And up to this point that method - assessing the tissue damage from exposure to a single chemical or class of chemicals for a limited time - has been the gold standard in tests of a chemical's toxicity, our early warning system for protection. But it tells us nothing about how a given chemical might damage tissue if we are exposed to it in combination with others or over the course of a life span.The reality is that we all are exposed to a mix of countless chemicals continually, a predicamint for which toxicologists  as yet have no assessment method. As Cory-Slechta points out, the standard methods of assessing safe levels of exposure to a chemical fail to address the environmental realties. Synergy among synthetic chemicals lodged in our bodies challenges the assumptions underlying risk analysis calculations. For one, these tests simply look to see if a compound kills cells. But very low doses may fail to kill cells while nevertheless damaging the cells' ability to signal other cells or otherwise interfere with their functioning. And, Cory-Slechta adds, a single-chemical, onetime exposure of healthy adults tells us nothing about how a substance might impact children, the chronically ill, or the aged -  groups with greater susceptibility - nor about the realities, say, of beathing polluted air, a mixture of countless kinds of ultrafine particles whose chemical composition varies form place to place and day to day."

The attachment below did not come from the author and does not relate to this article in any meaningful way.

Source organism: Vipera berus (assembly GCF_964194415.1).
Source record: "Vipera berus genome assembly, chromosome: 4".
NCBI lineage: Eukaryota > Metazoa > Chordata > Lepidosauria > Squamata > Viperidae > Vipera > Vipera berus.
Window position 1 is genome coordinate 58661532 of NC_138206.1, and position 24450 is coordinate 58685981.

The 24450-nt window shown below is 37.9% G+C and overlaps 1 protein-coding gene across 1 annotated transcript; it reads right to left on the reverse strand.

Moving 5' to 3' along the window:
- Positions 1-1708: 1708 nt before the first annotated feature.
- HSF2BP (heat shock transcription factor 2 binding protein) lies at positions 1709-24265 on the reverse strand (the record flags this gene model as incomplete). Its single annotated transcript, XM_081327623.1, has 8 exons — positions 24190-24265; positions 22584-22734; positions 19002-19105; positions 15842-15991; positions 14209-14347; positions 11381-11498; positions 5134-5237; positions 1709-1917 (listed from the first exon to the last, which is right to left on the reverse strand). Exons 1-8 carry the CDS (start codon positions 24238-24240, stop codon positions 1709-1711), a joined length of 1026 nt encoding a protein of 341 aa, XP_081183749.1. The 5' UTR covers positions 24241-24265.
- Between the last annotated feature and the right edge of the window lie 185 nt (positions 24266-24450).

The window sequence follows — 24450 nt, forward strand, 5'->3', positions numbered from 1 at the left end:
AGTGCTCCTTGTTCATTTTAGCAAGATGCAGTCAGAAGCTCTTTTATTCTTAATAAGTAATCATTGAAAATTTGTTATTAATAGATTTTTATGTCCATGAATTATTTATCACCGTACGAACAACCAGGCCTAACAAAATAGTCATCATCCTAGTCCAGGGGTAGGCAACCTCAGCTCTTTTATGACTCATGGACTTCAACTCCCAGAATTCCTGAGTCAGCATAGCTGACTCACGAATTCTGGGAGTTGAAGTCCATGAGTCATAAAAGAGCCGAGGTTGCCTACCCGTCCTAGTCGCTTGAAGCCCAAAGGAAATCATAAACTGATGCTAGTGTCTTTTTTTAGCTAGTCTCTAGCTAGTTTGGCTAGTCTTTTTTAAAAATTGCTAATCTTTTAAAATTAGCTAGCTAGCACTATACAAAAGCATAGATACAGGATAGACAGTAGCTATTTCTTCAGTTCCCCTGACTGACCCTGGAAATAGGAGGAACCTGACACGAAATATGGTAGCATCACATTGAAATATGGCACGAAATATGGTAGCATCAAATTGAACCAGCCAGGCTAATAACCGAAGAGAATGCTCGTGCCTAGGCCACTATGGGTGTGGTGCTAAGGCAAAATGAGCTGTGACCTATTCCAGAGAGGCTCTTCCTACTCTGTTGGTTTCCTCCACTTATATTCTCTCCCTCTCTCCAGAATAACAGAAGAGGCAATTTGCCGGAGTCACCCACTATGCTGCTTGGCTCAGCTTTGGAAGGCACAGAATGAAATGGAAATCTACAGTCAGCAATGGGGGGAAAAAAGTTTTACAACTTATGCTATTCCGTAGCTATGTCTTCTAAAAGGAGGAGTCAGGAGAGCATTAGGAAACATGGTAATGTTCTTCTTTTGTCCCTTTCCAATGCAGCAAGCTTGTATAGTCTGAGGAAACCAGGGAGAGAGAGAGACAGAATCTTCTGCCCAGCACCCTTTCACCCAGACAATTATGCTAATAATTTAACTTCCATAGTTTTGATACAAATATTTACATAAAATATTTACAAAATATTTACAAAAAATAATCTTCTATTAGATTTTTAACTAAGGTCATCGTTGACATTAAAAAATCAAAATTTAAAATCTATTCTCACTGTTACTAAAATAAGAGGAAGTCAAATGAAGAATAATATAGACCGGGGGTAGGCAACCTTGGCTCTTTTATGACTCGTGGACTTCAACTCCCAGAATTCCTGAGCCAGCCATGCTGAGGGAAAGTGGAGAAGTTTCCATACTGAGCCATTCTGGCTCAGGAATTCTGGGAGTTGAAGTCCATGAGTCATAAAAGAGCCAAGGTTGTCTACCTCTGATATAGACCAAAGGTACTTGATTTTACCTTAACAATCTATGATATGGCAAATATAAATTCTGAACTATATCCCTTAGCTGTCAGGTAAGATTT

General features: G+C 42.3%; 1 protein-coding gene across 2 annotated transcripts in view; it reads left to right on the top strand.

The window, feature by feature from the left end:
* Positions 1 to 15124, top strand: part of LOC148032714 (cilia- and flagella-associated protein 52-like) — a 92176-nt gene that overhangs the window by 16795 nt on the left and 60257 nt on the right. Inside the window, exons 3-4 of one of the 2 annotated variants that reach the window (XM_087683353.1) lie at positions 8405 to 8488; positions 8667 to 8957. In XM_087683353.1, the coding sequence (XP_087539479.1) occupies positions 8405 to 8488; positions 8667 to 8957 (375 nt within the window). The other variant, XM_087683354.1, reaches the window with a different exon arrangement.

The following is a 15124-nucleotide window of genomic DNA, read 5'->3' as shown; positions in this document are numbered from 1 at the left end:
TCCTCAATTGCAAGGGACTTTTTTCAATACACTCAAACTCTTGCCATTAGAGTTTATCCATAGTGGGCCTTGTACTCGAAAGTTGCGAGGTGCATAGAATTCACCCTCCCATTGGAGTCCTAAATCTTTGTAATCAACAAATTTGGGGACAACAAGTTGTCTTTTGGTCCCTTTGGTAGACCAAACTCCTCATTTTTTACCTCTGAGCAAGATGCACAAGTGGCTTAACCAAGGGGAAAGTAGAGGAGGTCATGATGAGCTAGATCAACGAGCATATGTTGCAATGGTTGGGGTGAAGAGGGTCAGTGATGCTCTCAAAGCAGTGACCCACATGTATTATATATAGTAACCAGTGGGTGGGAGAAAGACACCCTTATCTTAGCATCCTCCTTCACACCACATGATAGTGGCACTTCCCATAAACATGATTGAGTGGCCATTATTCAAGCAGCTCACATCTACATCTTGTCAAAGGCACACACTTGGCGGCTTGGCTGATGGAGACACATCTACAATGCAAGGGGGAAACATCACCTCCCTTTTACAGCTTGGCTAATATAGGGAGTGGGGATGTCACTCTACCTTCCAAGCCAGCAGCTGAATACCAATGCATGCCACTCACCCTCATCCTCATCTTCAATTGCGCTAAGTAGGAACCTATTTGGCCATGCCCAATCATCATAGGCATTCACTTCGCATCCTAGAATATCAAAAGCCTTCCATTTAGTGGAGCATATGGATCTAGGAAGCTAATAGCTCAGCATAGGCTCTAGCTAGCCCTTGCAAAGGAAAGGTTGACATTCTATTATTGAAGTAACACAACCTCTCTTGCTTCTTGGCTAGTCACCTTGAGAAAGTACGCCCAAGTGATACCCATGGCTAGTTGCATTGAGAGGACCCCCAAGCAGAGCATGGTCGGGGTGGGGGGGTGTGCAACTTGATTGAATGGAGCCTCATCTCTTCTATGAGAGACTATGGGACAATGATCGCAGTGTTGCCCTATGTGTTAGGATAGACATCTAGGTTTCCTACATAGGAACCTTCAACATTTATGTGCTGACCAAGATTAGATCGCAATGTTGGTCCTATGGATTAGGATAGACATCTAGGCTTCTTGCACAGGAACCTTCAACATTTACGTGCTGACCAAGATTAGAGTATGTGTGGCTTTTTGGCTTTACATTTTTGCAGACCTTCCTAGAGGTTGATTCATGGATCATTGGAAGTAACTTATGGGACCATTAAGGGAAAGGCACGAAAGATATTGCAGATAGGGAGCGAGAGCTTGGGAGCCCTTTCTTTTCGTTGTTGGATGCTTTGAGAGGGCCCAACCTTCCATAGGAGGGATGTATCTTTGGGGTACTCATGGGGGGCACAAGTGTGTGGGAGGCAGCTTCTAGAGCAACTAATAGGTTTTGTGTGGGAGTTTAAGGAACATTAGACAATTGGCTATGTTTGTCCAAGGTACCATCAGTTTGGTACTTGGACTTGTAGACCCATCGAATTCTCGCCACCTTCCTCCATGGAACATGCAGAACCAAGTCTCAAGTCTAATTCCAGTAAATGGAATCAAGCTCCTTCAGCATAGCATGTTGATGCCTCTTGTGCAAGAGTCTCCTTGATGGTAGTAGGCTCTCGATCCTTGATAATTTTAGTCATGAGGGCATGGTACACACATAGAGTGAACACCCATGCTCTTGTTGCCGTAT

excerpt from "EcoLogical Intelligence" by Daniel Goleman, author of "Emotional Intelligence"

When we face a problem like a bug infestation with the mindset of trying to kill, we a) encourage a "fight � back" reaction from the "enemy", b) we become quite limited in our ability to find good solutions and c) what comes around goes around and by trying to kill something else we end up hurting ourselves in the process. For example, look at what antibiotics have created: super bugs in hospitals that are immune to all drugs. The same is true for cockroaches. It takes them just couple of years of exposure to develop resistance against pesticides. We clearly need a different approach in managing our pest problems. (And other conflicts as well.)

If evil is branded it thinks of weapons, And if we do it the favor of fighting against it blow for blow We lose in the end because thus we ourselves get entangled in hatred and passion. Therefore it is important to begin at home, to be on our guard in our own persons against faults we have branded. In this way, finding no opponent, the sharp edges of the weapons of evil become dulled. For the same reason, we should not combat our own faults directly. As long as we wrestle with them, they continue to be victorious. Finally, the best way to combat evil is to make energetic progress in the good... I Ching

Insects have a place and function in the eco-system. They, like every sentient being, want to live. Therefore, directly fighting them with toxic materials (pesticides) is in the long term counter-productive. Methods like exclusion, trapping, baiting and modification of environment will bring lasting results. Example: If a house was well built and had no water damage, there would be no carpenter ant invasion. Period. However, as our building materials have become cheaper and thinner, the chances of water damage go up and so goes the risk of carpenter ant infestation. Home additions with their low slope roofs (ice back up) and thin vinyl siding are prime candidates.

For more info on Evergreen Pest Control Services - call or email us now.